Advertisement
Browse Subject Areas
?

Click through the PLOS taxonomy to find articles in your field.

For more information about PLOS Subject Areas, click here.

  • Loading metrics

Individual Differences in Inhibitory Control, Not Non-Verbal Number Acuity, Correlate with Mathematics Achievement

Individual Differences in Inhibitory Control, Not Non-Verbal Number Acuity, Correlate with Mathematics Achievement

  • Camilla Gilmore, 
  • Nina Attridge, 
  • Sarah Clayton, 
  • Lucy Cragg, 
  • Samantha Johnson, 
  • Neil Marlow, 
  • Victoria Simms, 
  • Matthew Inglis
PLOS
x

Abstract

Given the well-documented failings in mathematics education in many Western societies, there has been an increased interest in understanding the cognitive underpinnings of mathematical achievement. Recent research has proposed the existence of an Approximate Number System (ANS) which allows individuals to represent and manipulate non-verbal numerical information. Evidence has shown that performance on a measure of the ANS (a dot comparison task) is related to mathematics achievement, which has led researchers to suggest that the ANS plays a critical role in mathematics learning. Here we show that, rather than being driven by the nature of underlying numerical representations, this relationship may in fact be an artefact of the inhibitory control demands of some trials of the dot comparison task. This suggests that recent work basing mathematics assessments and interventions around dot comparison tasks may be inappropriate.

Introduction

We live in an increasingly numerically-oriented society. Every day when we shop, travel or communicate we are required to make decisions based on quantitative information. Is there enough fuel in the car to reach my destination? Which telephone payment plan is better for me? How much is a sale item with a 10% discount? Individuals’ success in dealing with numbers and quantities is related to their job prospects, income and quality of life [1]. Despite the critical importance of numerical skills, not only in our daily life but also to ensure a skilled workforce, many Western societies are failing in attempts to improve the numerical skills of young people [2,3]. As a result, researchers have increased their efforts to understand the cognitive bases for mathematical skill with a view to developing more effective teaching strategies.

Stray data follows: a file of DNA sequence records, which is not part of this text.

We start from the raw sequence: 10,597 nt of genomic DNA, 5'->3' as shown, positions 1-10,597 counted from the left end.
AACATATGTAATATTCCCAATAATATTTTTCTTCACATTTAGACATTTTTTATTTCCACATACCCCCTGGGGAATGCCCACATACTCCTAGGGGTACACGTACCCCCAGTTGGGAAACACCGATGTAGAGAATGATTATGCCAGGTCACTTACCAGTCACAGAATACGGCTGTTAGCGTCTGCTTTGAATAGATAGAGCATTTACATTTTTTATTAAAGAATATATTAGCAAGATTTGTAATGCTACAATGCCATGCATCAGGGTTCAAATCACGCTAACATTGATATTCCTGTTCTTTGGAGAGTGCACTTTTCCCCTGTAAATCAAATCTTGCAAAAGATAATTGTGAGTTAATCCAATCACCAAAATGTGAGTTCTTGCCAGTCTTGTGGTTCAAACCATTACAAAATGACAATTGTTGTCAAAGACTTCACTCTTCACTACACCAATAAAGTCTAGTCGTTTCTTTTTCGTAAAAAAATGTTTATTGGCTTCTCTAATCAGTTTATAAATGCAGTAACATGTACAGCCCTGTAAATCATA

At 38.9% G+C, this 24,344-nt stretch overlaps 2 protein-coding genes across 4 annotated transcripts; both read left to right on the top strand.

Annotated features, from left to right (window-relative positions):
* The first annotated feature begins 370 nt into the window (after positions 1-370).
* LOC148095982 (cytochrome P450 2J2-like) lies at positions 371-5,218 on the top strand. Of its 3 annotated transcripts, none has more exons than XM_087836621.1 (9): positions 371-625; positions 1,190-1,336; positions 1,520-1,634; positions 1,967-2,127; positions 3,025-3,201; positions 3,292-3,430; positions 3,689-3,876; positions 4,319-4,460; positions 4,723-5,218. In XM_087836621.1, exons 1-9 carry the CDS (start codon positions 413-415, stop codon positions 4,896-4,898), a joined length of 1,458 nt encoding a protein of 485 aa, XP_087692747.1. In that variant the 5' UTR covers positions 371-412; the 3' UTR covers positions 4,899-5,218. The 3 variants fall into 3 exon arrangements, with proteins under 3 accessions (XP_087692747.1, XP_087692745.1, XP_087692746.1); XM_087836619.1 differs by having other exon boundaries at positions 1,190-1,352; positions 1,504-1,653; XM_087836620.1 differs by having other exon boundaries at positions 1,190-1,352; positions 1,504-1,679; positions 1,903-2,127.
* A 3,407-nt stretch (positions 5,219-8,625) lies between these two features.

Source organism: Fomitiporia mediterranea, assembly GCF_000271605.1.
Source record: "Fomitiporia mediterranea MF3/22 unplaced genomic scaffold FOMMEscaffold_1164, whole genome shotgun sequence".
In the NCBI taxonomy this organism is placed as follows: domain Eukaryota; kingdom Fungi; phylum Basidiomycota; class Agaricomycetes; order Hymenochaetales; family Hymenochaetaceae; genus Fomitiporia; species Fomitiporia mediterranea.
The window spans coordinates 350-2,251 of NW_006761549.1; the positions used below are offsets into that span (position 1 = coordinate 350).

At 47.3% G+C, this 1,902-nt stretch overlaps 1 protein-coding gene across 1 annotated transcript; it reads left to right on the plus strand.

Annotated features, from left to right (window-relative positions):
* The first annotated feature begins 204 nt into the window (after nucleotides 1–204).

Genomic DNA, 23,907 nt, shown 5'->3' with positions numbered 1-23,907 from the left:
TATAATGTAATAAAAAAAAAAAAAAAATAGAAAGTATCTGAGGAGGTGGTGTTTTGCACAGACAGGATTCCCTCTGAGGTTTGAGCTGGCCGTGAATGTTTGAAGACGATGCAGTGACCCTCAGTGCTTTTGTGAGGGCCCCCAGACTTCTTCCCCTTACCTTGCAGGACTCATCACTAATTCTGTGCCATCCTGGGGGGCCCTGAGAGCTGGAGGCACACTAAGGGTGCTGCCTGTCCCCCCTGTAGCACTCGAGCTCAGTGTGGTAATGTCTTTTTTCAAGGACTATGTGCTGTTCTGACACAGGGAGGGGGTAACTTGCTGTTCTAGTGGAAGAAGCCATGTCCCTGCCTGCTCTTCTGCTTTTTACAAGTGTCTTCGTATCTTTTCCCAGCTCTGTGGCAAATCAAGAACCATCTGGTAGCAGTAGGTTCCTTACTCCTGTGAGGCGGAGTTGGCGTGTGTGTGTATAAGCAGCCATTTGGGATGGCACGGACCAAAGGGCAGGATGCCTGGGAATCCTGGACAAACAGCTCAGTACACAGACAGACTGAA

Much work has focused on understanding how numerical and quantity information is represented. Recently psychologists have proposed the existence of an Approximate Number System (ANS) which supports the representation and processing of nonsymbolic numerical quantities. Studies have shown that adults, children and infants are able to use this system to compare, order and add sets of items presented as arrays of dots or sequences of tones [47]. These findings have led researchers to propose that the ANS may serve an important role in the learning of mathematics [8].

A number of studies provide evidence in support of a link between the ANS and mathematics learning. Specifically, children’s performance on nonsymbolic numerical tasks has been found to correlate with their scores on standardized or curriculum measures of mathematics [814]. On the basis of these findings, some researchers have developed mathematical interventions or assessments which incorporate nonsymbolic measures [15] (or www.panamath.org). However, not all studies have found links between nonsymbolic number performance and mathematics achievement in children [1621] and the evidence for a relationship in adult participants is mixed [2227].